2. Melt the butter in a heavy saucepan, add all the vegetables and the garlic, season with salt and pepper and mix well. Cook over medium heat for 15 minutes, stirring occasionally. Add the juice and lemon zest and the wine and allow the liquid to evaporate before adding the stock. Bring to a boil, then reduce the heat and simmer for 20 minutes, until the parsnips are tender.

3. Add the milk and allow the soup to come almost to boiling point before turning off the heat. Let cool for a few minutes, then transfer to a blender in batches and blend until smooth, or keep it whole and chunky–either way, the flavor will be amazing. Add a touch more lemon juice if you don’t think the soup is lemony enough, and check the seasoning. Return to the pan to reheat gently, if blended. Serve warm, in bowls, with a slice of peeled lemon placed in the center.

Sage Potato Galette Recipe

6 large Yukon gold or other floury potatoes
2/3 cup olive oil
12 sage leaves, finely chopped
1/4 lb plus 2 tbsp (1 1/4 sticks) butter
salt and pepper

Serves 8, Vegetarian

1. Grate the potatoes coarsely. You need to work fairly fast because the potatoes will start to turn brown quite quickly and you can’t rinse or store them in water, as you will wash away the starch needed to bind the galette.

2. Drizzle half the olive oil into a large skillet and place over medium heat without allowing it to get hot enough to smoke. Once you have grated half the potato, or enough to cover the base of the pan to a depth of 3/4 inch, mix with half the chopped sage, and pat the potato down in the pan using a potato masher–this has a wide surface area and allows you to create a really even, flat pancake. Once the galette has begun to settle in the pan, start to add half the butter in very small pieces to the edges of the pan, letting it melt and run into the center, which will give a lovely nutty flavor to the potatoes. Cook for 8 – 10 minutes, until golden brown on the underside. Gently slide the galette onto a wooden board, then place the pan over the galette and invert the board so the galette is back in the pan, cooked side up. Cook for 8 – 10 minutes, until the underside is golden brown and crunchy.

3. Remove the galette from the pan and keep warm while you grate and cook the remaining potato to make another galette. Serve Sage Potato Galettes hot, cut into wedges.

Butternut Squash Soup Recipe With Nutmeg and Ginger

5 tbsp olive oil
1 large white onion, cut into 3/4 inch cubes
1 head of celery, trimmed and cut into 3/4 inch pieces
2 lb 4 oz butternut squash, peeled, seeded, and cut into 3/4 inch cubes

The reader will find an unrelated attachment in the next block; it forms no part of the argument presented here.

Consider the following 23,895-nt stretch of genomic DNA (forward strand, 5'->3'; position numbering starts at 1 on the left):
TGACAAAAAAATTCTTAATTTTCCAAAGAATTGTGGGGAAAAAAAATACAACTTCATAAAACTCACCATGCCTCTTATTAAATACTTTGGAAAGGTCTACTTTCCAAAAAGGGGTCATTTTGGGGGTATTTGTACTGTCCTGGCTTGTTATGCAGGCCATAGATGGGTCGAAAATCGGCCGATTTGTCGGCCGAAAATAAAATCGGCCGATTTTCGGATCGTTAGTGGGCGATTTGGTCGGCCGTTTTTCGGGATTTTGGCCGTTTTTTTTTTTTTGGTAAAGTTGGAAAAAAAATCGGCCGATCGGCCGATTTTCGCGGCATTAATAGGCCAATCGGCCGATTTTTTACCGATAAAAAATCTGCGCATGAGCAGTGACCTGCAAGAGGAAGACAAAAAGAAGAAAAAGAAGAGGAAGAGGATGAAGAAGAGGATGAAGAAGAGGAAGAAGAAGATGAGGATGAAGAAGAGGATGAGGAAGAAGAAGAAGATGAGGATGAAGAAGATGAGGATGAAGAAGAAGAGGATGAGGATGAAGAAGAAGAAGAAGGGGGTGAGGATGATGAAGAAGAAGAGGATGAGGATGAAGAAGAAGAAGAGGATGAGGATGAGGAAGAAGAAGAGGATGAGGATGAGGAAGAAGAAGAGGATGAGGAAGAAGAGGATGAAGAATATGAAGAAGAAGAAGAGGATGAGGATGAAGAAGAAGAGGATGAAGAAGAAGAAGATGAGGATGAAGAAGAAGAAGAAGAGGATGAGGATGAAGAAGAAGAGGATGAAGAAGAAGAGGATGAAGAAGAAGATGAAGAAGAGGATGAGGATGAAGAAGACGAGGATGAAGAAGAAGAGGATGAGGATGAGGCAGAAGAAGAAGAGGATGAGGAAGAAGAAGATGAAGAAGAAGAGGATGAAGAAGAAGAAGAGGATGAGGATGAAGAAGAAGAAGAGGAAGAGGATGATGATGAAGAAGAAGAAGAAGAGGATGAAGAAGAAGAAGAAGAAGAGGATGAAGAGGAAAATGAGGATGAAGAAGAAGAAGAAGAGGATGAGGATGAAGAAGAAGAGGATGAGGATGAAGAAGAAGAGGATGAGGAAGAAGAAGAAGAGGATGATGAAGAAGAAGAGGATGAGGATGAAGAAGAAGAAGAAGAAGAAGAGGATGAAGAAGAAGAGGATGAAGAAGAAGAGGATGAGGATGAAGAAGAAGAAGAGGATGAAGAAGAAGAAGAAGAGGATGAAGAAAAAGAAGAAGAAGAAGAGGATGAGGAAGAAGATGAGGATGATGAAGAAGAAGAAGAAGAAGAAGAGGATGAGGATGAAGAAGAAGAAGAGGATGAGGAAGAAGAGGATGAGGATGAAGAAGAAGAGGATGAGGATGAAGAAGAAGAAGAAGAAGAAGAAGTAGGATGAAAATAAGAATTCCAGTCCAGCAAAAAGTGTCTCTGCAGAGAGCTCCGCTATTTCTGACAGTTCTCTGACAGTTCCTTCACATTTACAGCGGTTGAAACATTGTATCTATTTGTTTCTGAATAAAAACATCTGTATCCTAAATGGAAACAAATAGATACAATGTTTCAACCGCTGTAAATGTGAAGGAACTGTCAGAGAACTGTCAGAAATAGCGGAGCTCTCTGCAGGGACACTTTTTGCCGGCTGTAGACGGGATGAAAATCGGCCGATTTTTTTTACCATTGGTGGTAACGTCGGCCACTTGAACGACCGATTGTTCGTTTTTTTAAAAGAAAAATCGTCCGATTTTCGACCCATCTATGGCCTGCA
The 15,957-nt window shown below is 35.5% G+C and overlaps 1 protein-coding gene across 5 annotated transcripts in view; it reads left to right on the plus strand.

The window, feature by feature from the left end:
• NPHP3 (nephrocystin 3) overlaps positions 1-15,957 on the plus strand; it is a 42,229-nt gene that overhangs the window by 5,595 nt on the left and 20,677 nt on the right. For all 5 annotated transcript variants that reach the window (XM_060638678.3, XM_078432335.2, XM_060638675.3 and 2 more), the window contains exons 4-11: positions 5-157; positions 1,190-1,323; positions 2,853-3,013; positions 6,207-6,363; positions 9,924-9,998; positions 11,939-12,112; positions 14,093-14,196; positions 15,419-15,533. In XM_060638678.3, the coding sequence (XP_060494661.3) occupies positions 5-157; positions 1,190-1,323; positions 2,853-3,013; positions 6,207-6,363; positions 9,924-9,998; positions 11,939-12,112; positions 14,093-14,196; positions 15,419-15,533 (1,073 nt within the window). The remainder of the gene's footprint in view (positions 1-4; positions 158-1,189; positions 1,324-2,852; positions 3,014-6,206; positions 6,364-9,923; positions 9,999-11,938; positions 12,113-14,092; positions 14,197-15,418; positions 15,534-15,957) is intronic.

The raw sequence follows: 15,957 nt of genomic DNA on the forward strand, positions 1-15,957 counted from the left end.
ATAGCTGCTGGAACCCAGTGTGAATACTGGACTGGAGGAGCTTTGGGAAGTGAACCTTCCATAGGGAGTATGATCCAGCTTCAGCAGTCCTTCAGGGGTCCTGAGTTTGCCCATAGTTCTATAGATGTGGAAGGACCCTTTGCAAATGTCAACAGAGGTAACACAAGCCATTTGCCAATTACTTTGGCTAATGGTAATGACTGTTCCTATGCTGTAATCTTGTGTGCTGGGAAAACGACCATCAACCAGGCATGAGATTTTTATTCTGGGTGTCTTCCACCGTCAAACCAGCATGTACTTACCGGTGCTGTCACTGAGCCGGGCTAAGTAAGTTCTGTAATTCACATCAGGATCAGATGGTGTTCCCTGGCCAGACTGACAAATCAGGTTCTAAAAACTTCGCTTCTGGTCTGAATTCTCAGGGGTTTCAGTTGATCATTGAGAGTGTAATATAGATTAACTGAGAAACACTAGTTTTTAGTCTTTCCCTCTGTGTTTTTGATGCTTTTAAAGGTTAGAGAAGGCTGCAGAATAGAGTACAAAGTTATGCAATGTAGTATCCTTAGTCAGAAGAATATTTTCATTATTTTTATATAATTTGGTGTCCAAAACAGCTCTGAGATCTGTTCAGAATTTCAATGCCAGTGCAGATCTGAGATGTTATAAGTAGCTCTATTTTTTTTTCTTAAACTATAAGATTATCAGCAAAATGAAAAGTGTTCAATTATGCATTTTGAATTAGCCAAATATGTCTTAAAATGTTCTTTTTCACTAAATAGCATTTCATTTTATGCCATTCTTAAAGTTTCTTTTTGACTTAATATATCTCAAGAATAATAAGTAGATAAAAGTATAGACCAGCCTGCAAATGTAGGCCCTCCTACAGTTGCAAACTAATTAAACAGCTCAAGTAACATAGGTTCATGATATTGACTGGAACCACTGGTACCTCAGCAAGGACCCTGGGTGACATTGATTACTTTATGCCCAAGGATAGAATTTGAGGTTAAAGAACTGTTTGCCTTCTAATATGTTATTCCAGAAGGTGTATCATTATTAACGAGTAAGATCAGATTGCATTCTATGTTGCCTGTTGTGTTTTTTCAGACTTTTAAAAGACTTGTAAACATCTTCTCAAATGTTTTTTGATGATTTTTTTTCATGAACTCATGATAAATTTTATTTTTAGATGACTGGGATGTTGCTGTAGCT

3 garlic cloves, chopped
2 inches fresh ginger root, peeled and cut into tiny cubes
1 tsp crushed red pepper
1/3 cup white long-grain rice
3/4 cup medium-dry white wine
6 cups vegetable stock
whole nutmeg, for grating
1 lemon, for squeezing
salt and pepper

Serves 4 – 6, Vegetarian

1. Heat the olive oil in a large saucepan, add the onion and celery, and cook over medium heat for 5 minutes, stirring occasionally. Add the squash, garlic, and ginger, season with salt and pepper, then add the red pepper. Cook for 15 minutes, stirring occasionally and without allowing the vegetables to catch on the base of the pan too much. Add the rice and cook, stirring, for an additional 5 minutes.

2. Stir in the wine and loosen any brown bits stuck to the pan–then allow all the liquid to evaporate before adding the stock. Bring to a boil, then reduce the heat and simmer, uncovered, for 20 minutes, or until the rice is tender. Grate in 10 strokes of nutmeg, add a squeeze of lemon juice, and check the seasoning.

Okra Salad Recipe With Sesame, Honey and Eggplant

1 lb 5 oz okra
2 lb 4 oz eggplant
6 tbsp olive oil
6 tbsp honey
6 tbsp sesame seeds
salt and pepper

Serves 6, Vegetarian

1. Wash the okra and chop off the tops. Cut the okra into 1 1/4 inch long pieces and boil in salted water for 5 minutes. Drain and refresh then reserve at room temperature.

2. Cut the eggplant into 1 1/4 inch cubes and then fry in the olive oil. Once the eggplant is golden brown, tip it into a colander to drain off the oil, then place in a large mixing bowl. Add the okra, honey, and sesame seeds. Season and mix well, then serve at room temperature.

This excerpt has been reprinted with permission from Eat Your Vegetables, by Arthur Potts Dawson, published by Mitchell Beazley, 2012.